Details about Windows 8, Microsoft’s newest operating system expected in 2012, have been leaking out thanks largely to Microsoft previews and a stream of blog posts on the company’s Building Windows 8 blog.
The new OS is said to be Microsoft’s biggest Windows refresh since Windows 95, when desktop PCs reigned supreme and most laptops cost nearly $3000. Now, Microsoft wants to update Windows for a consumer technology world that is obsessed with online services and touch-centric devices such as the iPad and Android smartphones.
Windows 8: TL;DR* (*Too Long; Didn’t Read)
So far, Microsoft has detailed a brand new touch interface for Windows 8 with the traditional desktop UI hiding underneath. The new OS also will run on both ARM and Intel processors, opening up a range of Windows 8-powered devices such as desktops, laptops, and tablets.
Here’s a look at everything we know so far about Window 8.
Get in Touch With Windows 8
The most dramatic change for Windows 8 is Microsoft’s emphasis on a new Windows Phone 7-inspired touch interface. Windows 8’s new start screen has large panels that are ideal for touchscreens, but that also can be manipulated by a mouse.
ARM and Intel
Windows 8’s touch-centric interface may give traditional mouse-and-keyboard desktop fans the chills, but the new UI could help Microsoft compete in the tablet arena. Starting with Windows 8, Microsoft will design its operating system to work not only with Intel’s x86 chip architecture, but also with ARM processors. ARM chips are very popular in the mobile device market and should help Microsoft’s partners put Windows 8 on a range of so-called post-PC devices such as tablets.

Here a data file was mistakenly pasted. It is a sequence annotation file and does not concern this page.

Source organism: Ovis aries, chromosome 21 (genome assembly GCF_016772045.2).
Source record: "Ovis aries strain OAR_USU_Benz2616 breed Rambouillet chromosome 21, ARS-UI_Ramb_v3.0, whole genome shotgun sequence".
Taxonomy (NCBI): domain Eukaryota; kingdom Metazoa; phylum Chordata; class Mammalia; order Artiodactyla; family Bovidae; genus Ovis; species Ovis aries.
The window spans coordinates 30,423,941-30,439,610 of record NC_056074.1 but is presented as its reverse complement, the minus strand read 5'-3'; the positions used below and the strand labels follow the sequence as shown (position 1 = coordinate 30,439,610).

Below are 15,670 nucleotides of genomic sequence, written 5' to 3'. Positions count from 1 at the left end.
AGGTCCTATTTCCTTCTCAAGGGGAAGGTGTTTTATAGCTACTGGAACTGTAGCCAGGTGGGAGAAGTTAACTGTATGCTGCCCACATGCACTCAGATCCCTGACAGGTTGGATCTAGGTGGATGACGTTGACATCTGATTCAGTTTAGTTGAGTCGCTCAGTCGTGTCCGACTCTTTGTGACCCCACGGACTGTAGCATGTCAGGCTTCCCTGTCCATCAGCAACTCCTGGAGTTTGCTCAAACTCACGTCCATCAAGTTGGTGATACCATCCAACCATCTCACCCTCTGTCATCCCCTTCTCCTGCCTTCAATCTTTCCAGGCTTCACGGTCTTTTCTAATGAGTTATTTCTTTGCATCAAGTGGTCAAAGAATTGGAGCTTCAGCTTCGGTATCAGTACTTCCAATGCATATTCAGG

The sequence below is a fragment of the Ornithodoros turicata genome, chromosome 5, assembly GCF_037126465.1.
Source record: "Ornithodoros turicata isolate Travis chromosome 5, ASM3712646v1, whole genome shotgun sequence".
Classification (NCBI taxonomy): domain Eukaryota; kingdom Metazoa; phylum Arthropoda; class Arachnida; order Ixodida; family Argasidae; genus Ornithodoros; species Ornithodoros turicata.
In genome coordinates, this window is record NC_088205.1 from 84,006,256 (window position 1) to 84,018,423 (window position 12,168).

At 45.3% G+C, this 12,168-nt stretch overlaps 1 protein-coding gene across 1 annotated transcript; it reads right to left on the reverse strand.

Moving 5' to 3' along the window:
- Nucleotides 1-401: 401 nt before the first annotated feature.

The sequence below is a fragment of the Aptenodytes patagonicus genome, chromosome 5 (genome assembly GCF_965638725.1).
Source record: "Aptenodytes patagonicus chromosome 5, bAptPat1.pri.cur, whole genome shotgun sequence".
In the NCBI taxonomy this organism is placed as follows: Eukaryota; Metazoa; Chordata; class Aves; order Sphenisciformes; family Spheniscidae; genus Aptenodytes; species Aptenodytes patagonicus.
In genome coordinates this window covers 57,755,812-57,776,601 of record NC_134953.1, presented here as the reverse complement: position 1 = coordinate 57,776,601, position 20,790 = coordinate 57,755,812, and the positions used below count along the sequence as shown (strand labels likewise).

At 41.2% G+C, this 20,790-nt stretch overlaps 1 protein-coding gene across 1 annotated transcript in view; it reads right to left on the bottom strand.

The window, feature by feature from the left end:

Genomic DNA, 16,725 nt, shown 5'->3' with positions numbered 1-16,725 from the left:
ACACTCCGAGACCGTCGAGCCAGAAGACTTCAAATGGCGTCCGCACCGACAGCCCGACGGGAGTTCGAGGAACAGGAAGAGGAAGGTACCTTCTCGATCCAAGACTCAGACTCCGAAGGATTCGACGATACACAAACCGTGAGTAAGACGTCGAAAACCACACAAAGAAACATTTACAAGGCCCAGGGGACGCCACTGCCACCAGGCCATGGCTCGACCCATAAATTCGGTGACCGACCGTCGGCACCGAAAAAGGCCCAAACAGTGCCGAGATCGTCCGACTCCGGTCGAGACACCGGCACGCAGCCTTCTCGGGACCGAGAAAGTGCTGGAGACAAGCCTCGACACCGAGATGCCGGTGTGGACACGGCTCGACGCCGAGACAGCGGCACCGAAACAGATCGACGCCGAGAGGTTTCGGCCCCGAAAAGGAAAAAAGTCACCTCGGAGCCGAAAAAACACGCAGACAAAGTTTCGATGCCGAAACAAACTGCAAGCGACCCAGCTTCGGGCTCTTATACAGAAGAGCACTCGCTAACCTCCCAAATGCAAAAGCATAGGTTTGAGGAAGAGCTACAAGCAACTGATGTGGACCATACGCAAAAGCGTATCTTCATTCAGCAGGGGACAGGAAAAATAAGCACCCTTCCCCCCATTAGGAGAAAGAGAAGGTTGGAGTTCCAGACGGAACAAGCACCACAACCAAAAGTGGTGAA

The big question, however, is whether people will be willing to give ARM-based Windows devices a chance. Apple’s iPad is the most dominant device in the new generation of one-panel touch tablets. And the consensus among critics and device makers is that people are looking for slates running mobile operating systems such as iOS, Android, and the QNX-based OS on the Blackberry PlayBook. Can Microsoft succeed in the tablet arena by offering Windows with a new touch overlay? I guess we’ll find out in 2012.
You can expect to see an integrated app store in Windows 8 that should let you download new software for your device with just one click. Earlier in August, Microsoft revealed on the Building Windows 8 blog the details of various engineering teams working on the new OS, and the list included an “App Store” team. It’s not clear what the app store team is working on, but chances are it will be a product similar to the Mac App Store available for Mac PCs running OS X 10.6 (Snow Leopard) and 10.7 (Lion).